War of the Rebellion: Serial 103 Page 0762 KY., S.W.VA., TENN., N. & C.GA., MISS., ALA., & W.FLA.

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HDQRS. CAVALRY CORPS, MIL. DIV. OF THE MISSISSIPPI, Gravelly Springs, Ala., February 24, 1865.

Brigadier General W. D. WHIPPLE,

Assistant Adjutant-General and Chief of Staff:

A reconnaissance has just returned from Tuscumbia and Russellville, bringing in 25 deserters, 30 prisoners, 40 horses and mules; destroyed 2 caissons. They also brought in 25 negroes, who immediately enlisted in the One hundred and nineteenth U. S. Colored Troops. The previous report of Forrest's movement toward Canton is confirmed. Roddey is endeavoring to organize his command at Tuscaloosa and it is said Chalmers' cavalry division has gone with Hood's infantry to South Carolina. It has been raining incessantly for the last two days and all roads at present are impassable. The Tennessee River is rising rapidly.


Brevet Major-General.

HDQRS. CAVALRY CORPS, MIL. DIV. OF THE MISSISSIPPI, Gravelly Springs, Ala., February 24, 1865.

Brigadier General J. T. CROXTON,

Commanding First Division, Cavalry Corps:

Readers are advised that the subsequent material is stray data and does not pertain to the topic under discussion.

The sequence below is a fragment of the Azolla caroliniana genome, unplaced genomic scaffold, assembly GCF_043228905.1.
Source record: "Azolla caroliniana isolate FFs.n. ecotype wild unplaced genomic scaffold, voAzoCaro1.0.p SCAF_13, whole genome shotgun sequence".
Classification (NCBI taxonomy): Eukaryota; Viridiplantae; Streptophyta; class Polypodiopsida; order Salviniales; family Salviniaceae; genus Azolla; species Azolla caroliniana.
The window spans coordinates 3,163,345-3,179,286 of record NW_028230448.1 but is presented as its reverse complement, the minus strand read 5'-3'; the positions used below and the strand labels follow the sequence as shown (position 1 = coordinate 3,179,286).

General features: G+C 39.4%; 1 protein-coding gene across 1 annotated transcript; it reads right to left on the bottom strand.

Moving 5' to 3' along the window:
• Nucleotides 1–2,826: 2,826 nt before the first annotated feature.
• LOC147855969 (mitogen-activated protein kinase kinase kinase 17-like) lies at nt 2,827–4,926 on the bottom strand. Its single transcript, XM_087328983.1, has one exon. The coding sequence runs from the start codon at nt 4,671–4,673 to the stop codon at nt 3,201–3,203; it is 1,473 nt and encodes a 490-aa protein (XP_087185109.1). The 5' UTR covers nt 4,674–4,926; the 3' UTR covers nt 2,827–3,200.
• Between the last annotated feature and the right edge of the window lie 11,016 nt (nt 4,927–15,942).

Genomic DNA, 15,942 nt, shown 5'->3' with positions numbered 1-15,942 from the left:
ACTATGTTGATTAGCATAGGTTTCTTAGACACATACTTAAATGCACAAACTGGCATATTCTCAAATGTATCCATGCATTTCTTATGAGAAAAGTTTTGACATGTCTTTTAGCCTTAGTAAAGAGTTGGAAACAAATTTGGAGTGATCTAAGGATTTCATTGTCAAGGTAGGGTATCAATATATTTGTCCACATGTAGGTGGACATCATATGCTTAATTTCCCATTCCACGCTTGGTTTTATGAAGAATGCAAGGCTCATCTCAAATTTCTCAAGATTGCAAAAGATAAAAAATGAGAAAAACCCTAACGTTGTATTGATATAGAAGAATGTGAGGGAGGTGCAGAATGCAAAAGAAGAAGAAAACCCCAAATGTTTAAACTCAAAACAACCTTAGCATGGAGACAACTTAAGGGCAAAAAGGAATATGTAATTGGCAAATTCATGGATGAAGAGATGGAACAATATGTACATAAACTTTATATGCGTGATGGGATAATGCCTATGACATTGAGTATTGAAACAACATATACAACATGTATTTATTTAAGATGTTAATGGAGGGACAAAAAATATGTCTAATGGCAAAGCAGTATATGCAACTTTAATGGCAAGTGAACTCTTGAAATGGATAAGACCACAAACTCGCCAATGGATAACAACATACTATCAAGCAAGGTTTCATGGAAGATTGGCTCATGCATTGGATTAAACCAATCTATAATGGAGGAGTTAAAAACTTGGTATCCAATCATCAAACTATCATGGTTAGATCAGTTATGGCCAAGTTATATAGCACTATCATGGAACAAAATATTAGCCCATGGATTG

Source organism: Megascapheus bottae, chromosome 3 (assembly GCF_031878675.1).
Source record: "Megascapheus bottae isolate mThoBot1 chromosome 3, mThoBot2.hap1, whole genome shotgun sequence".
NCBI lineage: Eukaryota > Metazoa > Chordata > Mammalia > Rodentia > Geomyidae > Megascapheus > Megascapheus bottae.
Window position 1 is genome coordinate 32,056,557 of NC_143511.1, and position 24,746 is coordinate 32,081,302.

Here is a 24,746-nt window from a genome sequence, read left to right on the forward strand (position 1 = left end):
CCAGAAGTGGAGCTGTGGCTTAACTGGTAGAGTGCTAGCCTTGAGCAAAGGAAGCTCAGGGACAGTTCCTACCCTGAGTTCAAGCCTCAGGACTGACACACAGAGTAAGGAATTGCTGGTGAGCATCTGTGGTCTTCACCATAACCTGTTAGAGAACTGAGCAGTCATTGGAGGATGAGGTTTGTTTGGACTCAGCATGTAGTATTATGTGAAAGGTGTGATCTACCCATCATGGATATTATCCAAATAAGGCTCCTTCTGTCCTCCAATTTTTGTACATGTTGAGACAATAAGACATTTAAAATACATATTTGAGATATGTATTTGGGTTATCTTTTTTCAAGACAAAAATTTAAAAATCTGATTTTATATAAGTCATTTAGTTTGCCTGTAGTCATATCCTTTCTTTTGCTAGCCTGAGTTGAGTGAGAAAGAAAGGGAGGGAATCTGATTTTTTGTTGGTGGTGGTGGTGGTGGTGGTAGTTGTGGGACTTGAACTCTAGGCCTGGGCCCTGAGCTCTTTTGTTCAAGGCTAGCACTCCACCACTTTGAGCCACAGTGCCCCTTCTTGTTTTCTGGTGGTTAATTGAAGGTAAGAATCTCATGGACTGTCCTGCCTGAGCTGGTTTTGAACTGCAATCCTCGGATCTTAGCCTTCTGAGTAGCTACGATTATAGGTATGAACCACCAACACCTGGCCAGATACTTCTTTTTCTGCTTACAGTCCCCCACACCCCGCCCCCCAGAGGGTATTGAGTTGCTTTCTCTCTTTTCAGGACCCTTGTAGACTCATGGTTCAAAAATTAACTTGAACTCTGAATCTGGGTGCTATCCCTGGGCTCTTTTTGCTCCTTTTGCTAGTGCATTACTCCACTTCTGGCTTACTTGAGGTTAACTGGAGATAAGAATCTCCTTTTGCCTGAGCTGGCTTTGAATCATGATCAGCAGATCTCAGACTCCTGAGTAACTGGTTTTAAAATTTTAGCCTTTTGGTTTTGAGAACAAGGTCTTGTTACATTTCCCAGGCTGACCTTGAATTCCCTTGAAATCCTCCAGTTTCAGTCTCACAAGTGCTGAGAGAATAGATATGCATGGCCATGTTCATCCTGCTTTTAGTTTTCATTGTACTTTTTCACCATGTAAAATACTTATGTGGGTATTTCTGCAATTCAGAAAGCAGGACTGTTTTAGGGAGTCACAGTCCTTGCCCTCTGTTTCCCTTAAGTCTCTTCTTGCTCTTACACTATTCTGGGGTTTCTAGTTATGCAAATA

GENERAL: Your letter of the 23rd is just received. The brevet major-general commanding directs me to say that he fully agrees with you in the opinion that every wheel possible should be dispensed with. After careful consideration he directs that you make your estimates of transportation on the following basis: Sixty days' rations of coffee, thirty days' of sugar, fifteen of salt, a nd five of hard bread, to be taken on pack-mules and in wagons, the least number of the latter possible. Two wagons for division headquarters, one for each brigade, and five to a battery, besides the ambulances and medical supply wagons. The medical director of the corps will regulate the number of the latter. General Thomas has been requested by telegraph to order the necessary supply of ammunition, but you may send your ordnance officer to Johnsonville and let him telegraph from there, or, he may proceed to Nashville, if necessary. Authorize him to ask Captain Mordecai to forward all the Spencers he may have on hand. You can have any that can be got. You will begin crossing your command to the south bank of the river just as soon as possible after thee present storm breaks away, and will continue it night and day until all are over. You need not cross any wagons except those you are to take with you, not to exceed fifty, if you can possibly get along with that number. The clothing will be hurried up; it has been expected daily. Your suggestion with regard to taking a supply train part of the way had already been considered and may be carried into effect. The major-general commanding, however, does not anticipate so much difficulty in subsisting the men as will doubtless be experienced in finding forage for the horses. Please make inquiry concerning the bridges on the Black Warrior, Tombigbee, and Cahawba Rivers, and the larger tributaries of these streams. Please see that the pontoon train is in readiness to march. You may make your arrangements to leave your train in charge of an officer and forty or fifty men. This officer will be charged with sending to the cavalry depot at Edgefield for storage all surplus baggage, camp and garrison equipage for which no transportation is provided in General Orders, No. 7, and which are not absolutely needed in campaign. He will load his train with what is left and such sup-